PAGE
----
Rochdale Town Hall


The design of the town hall is fitting with the style of Victorian Gothic architecture with tall spires and pointed archways. The main features that create much attraction are its stained glass windows, grand staircase and Great Hall.

The entrance hall, complete with Minton floor tiles, was originally used as a wool exchange and is still referred to as ‘The Exchange’. To the left of the main entrance are the Council Chamber, the Mayor’s apartment and other municipal offices. To the right are the Court of Justice, Magistrate’s rooms and the Police station.

The Great Hall occupies the centre of the building and is accessible from the entrance hall via the grand staircase.

It is seventy-two feet in length and thirty-nine feet in width.

Its grand interior is decorated with a mural of the signing of the Magna Carta, statues of angels, painted ceilings and, often described as the most interesting feature of the building, stained glass windows.

The stained glass windows, depicting the Kings and Queens of England, were said to have been greatly admired by Adolf Hitler who had supposedly planned to have the building moved brick by brick to Germany had he won the war.

The hammer-beam roof is supported by sixteen huge wooden levers which have been carved to represent angels, and are themselves reinforced by corbels in the shape of various animals.

The hall is surrounded with carved drapery panels, and seating is carried all the way round.

Perhaps one of the most prominent features of the Great Hall is the organ built by J. J. Binns in 1913. It is one of the largest organs built by Binns with 53 speaking stops and 3018 pipes. The organ cases were made of oak to match the existing woodwork of the Great Hall.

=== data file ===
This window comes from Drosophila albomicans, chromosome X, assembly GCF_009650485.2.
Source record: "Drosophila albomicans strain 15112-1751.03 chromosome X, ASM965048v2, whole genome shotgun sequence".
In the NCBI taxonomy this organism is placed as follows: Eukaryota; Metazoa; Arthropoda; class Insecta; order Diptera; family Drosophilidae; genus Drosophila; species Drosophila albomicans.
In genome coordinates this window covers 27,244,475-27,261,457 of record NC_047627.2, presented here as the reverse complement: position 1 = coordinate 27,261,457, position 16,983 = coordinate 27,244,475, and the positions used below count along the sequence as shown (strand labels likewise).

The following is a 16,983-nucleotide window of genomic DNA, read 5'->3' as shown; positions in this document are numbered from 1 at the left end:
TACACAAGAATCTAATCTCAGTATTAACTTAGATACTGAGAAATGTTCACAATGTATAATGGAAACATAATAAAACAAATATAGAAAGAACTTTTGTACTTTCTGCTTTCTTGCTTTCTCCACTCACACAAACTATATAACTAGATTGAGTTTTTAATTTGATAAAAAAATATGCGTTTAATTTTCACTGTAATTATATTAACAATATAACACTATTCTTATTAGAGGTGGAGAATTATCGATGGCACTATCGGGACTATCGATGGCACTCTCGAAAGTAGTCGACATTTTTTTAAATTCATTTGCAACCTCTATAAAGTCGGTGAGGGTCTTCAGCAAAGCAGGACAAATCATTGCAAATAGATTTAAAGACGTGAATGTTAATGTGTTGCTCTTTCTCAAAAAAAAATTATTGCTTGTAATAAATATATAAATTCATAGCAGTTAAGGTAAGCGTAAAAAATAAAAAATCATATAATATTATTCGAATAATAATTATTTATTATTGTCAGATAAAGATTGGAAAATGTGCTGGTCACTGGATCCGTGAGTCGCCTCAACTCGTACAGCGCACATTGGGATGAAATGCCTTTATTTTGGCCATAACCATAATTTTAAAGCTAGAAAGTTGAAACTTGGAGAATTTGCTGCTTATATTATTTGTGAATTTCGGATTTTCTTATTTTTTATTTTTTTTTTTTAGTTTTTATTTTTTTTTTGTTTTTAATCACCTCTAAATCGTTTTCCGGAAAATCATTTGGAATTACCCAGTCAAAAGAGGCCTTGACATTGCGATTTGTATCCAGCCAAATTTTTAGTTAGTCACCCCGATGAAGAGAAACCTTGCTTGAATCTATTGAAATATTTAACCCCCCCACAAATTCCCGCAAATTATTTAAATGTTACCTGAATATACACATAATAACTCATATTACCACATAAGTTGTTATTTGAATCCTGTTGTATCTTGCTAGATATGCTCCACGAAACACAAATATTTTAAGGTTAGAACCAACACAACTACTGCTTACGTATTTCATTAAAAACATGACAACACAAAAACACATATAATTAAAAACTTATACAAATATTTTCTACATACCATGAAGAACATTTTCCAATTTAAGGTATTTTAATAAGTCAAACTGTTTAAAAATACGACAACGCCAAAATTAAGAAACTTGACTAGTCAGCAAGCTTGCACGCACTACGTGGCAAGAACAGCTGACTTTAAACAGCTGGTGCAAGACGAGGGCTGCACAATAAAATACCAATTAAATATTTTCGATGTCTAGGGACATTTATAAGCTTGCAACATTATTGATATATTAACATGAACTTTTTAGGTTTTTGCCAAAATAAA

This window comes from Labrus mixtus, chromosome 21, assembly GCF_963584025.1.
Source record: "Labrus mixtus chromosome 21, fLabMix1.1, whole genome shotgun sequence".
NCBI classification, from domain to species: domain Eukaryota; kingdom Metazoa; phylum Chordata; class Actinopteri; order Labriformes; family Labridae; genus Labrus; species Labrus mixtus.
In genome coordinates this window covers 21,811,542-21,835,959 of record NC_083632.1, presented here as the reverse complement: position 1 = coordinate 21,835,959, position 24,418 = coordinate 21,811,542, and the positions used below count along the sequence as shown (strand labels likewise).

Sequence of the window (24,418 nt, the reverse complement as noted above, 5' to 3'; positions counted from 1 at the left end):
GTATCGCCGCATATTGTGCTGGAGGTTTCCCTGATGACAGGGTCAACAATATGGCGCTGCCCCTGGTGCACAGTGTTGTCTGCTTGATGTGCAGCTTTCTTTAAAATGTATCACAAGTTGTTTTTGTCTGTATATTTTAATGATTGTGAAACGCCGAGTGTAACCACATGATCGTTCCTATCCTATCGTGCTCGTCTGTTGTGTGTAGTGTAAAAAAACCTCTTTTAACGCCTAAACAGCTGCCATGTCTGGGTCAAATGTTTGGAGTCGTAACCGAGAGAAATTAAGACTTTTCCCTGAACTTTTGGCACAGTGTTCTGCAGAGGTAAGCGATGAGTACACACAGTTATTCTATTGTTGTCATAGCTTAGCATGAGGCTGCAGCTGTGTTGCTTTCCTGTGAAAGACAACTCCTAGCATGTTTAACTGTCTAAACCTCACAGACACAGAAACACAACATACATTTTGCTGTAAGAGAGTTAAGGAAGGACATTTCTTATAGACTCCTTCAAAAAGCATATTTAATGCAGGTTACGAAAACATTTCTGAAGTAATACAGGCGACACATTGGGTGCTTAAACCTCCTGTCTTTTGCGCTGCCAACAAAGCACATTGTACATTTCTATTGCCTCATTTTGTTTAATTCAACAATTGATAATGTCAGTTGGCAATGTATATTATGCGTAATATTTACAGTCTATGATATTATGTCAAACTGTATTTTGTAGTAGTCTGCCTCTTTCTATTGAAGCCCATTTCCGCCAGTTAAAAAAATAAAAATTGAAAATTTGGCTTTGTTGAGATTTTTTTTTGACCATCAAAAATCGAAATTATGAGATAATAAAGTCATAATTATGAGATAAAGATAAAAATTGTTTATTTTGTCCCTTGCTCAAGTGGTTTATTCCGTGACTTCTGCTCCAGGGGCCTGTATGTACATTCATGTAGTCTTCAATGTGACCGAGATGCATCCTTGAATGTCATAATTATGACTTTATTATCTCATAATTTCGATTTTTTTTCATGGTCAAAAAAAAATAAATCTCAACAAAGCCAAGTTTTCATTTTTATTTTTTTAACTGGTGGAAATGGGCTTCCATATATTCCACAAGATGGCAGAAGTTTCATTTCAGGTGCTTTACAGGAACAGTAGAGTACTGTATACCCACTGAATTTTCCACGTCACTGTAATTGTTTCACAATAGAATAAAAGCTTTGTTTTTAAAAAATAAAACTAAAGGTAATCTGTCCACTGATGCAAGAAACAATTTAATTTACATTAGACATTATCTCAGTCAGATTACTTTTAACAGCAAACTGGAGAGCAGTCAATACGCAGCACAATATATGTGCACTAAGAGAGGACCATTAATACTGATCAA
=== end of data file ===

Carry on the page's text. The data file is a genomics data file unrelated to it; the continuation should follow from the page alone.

Its original clock tower was destroyed during a fire in 1883. It was not rebuilt until 4 years later.

The original tower was 240 feet high topped with a statue of St George and the Dragon. It was built in five stages. The clock was enclosed in a cast-iron framework, and the bells were hung in the lower stages of the spire. There were twelve bells which chimed every hour and every quarter hour, as at Westminster. They were equipped with a carillon of fourteen tunes.

The new tower, completed in June 1887, is of a simpler design and is fifty feet less in height. The carillon has not been restored nor has anything placed upon the summit of the spire.

The cause of the fire was never fully established but it caused such damage that the new tower had to be erected fifteen yards further to the east.

Contact Information

Rochdale Town Hall

The Esplanade
Town Centre
OL16 1AB

Tel: 01706 924773

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